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Re: 9. WYSIWYG editor (enforcing the signature)

From: Mihai Sucan <mihai.sucan@gmail.com>
Date: Sat, 04 Aug 2007 20:16:14 +0300
To: "Robert Burns" <rob@robburns.com>
Cc: "Ian Hickson" <ian@hixie.ch>, public-html <public-html@w3.org>
Message-ID: <op.twjoxcpfmcpsjgr0b0dp@localhost.localdomain>

Le Sat, 04 Aug 2007 16:37:27 +0300, Robert Burns <rob@robburns.com> a  

> On Aug 4, 2007, at 4:10 AM, Mihai Sucan wrote:
>> Others suggested the use of the Strict/Transitional terminology. I  
>> don't agree with it, because it's not appropriate in this context.
> Well, I think whether strict/transitional is an appropriate distinction  
> probably depends on what problem we're trying to solve here. We have no  
> clear agreement on what constructs we're even talking about here.  
> Suggestions related to WYSIWYG  editors include:
>   • Use of FONT
>   • Use of @style
>   • Use of DIV with an inline content model
>   • Use of B and I elements
> Except for FONT [1], none of these strike me as representing anything  
> like low-quality markup (I'm thinking here mostly about semantics). I  
> would expect to see DIV (even with inline content model), SPAN, possibly  
> B and I and even @style in well done semantic pages.

Quoting Ian Hickson:

"We still need a better solution for handling the two tiers of
document quality, one targetting humans (who can know what they mean) and
one targetting today's computers (who rarely know what humans mean), but
I'm not sure what it is. One possibility I've considered is to just have
two conformance levels, "conforming html5 document" and "conforming
low-quality html5 document", with <font>, style="", and
<div>s-containing-inlines kicking documents into the second category."

Documents are written in two main ways: by humans, or by applications. The  
quality of the code written by humans is generally much better. Yes, many  
learners do make mistakes, but they don't go too far - not beyond the  
sites they make. Code generated by a WYSIWYG editor goes very far,  
thousands of users, thousands of sites, etc. The code quality can't be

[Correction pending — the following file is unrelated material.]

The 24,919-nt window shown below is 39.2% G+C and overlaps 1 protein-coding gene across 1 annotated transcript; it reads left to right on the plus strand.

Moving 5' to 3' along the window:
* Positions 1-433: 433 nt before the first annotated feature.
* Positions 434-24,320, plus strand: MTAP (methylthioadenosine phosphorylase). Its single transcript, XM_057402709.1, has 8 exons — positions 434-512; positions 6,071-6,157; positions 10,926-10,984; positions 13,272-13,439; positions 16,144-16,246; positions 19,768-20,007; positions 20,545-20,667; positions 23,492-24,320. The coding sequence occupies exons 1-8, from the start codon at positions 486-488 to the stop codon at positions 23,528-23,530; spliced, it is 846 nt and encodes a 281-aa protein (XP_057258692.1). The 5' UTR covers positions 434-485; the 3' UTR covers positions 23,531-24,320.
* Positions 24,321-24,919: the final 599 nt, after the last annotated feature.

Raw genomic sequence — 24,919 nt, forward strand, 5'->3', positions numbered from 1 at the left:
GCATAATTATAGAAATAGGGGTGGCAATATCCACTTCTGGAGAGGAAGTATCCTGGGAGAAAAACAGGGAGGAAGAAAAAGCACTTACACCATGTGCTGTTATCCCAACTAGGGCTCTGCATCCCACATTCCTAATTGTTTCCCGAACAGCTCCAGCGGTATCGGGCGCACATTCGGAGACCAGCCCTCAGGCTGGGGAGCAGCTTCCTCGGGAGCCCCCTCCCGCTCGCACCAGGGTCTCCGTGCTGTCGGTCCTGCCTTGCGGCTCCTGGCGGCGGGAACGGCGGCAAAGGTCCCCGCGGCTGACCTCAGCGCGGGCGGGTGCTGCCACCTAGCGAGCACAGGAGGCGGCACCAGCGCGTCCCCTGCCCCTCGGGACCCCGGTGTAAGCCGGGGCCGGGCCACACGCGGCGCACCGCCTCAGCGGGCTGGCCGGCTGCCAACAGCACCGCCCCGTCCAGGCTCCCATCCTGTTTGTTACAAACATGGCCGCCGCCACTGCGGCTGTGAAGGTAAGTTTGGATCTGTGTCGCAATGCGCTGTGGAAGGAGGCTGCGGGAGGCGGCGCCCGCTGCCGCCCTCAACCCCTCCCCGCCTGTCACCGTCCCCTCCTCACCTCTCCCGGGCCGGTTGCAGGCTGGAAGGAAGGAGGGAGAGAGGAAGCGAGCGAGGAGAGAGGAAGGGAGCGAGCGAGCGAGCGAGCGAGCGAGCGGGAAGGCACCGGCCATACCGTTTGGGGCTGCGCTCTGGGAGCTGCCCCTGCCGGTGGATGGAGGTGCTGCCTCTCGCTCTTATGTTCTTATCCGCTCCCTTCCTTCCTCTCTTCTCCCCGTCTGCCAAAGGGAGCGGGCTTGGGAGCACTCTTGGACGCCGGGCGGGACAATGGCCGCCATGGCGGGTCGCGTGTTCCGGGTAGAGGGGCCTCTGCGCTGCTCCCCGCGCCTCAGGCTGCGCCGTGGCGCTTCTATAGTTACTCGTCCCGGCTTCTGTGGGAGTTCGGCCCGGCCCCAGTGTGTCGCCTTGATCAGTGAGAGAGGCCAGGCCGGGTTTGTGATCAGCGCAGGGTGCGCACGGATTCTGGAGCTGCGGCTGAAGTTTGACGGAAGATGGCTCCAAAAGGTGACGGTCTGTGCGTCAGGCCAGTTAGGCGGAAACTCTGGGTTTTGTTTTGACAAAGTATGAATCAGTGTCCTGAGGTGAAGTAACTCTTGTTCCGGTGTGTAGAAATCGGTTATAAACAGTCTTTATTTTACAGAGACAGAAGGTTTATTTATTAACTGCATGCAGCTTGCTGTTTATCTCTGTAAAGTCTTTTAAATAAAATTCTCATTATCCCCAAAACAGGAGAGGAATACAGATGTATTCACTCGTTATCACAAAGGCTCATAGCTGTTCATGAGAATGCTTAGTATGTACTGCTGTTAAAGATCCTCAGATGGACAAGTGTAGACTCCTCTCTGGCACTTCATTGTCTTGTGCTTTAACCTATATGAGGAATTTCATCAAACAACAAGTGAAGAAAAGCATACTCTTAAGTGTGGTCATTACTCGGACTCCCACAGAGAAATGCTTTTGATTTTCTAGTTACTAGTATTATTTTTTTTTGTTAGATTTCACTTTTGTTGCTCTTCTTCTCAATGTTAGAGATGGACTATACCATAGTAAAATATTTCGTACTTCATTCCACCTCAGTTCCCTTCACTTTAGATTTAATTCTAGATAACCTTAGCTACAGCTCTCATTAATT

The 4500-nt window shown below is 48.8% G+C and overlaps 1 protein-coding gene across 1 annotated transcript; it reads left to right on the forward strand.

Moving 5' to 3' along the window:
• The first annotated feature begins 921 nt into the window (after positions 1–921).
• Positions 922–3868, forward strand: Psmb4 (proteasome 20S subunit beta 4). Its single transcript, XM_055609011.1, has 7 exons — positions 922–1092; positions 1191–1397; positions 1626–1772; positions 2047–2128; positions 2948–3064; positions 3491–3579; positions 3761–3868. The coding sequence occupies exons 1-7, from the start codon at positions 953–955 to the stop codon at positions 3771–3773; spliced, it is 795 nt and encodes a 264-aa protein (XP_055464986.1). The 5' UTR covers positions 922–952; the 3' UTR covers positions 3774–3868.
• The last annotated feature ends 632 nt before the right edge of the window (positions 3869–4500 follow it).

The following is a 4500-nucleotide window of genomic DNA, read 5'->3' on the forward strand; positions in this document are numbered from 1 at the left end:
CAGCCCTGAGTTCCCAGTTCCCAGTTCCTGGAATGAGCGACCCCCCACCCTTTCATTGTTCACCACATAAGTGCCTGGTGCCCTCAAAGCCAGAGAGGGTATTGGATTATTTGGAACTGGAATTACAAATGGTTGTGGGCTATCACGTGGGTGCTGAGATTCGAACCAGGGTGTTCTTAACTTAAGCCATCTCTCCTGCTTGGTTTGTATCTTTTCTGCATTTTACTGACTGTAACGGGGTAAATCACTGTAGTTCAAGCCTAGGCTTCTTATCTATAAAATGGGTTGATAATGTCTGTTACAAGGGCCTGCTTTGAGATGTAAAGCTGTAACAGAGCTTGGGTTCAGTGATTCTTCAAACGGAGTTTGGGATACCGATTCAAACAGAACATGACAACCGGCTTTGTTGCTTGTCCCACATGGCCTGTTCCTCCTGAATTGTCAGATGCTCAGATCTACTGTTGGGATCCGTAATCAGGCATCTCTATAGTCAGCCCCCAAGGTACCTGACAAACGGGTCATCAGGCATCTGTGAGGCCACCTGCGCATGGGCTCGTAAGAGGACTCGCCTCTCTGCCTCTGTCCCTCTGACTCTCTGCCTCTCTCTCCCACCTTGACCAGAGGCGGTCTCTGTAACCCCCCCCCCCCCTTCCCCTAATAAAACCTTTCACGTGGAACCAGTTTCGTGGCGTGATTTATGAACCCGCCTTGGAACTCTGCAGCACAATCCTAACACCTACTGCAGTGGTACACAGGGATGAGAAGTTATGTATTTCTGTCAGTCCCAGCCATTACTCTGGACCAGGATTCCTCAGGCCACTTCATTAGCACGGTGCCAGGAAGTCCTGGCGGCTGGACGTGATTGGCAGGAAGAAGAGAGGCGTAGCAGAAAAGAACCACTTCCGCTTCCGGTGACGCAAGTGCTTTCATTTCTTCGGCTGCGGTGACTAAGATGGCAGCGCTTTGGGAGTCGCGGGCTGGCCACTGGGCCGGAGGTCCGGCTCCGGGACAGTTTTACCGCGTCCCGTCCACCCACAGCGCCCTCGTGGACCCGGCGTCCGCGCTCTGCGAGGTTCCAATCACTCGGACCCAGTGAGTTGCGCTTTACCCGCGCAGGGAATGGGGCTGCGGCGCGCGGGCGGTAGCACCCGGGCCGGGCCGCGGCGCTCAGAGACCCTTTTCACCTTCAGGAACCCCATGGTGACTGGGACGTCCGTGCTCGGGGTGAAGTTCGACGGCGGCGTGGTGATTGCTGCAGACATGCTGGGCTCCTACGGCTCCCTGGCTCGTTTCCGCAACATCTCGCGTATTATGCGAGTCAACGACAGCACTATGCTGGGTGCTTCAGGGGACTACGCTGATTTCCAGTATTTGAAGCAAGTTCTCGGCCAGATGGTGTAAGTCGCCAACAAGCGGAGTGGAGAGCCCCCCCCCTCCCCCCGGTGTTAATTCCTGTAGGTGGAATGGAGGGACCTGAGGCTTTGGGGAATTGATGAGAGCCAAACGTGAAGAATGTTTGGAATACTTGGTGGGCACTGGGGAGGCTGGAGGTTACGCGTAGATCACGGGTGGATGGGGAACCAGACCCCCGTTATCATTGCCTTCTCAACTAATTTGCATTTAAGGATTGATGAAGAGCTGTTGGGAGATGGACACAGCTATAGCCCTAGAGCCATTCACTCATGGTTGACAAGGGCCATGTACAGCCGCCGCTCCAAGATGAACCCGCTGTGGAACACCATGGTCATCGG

superior, nor can it match human code quality.

This is the problem: how do you tell in the code that the document code is  
of high/low quality? Such that editors and automated tools can insert the  
signature, and/or use it for some purpose. A purpose that has yet to be  
defined by the one who initially proposed making the difference between  
high and low quality documents.

> Earlier, I had also said we might want to require DIV and SPAN elements  
> to have at least one of the global attributes. That's something that I  
> think helps ensure documents are authored in a semantic and accessible  
> way.

Requiring at least one of the global attributes for the DIV and SPAN  
elements does not help making documents more semantic, nor accessible.

Currently, CSS lacks lots of features needed by Web authors, and as is  
known, they sometimes (often) abuse DIV and SPAN. I'd say: don't change  
the spec in any way which makes it even worse for Web authors.

>> It's non-trivial (if not impossible) for a machine to make the  
>> difference between high/low quality code. The style attribute should be  
>> allowed in "high quality" documents too, same goes for DIVs and SPANs.  
>> The one left is the FONT tag.
> I think FONT is the one we can safely deprecate. However, this is true  
> whether the editor is WYSIWYG or otherwise. So its not really needed in  
> the strict/transitional (or strict/loose or whatever) distinction we're  
> trying to make.

As I said in my previous email: I am not "fond" of the FONT element. It  
may be removed. No problem.

>> [...]
>> <meta name="edit-modes" content="human, tool, WYSIWYG, CMS">
>> [...]
>> This would provide an improved indication of code quality. .
> There may be reasons to provide this metadata (I think I would want the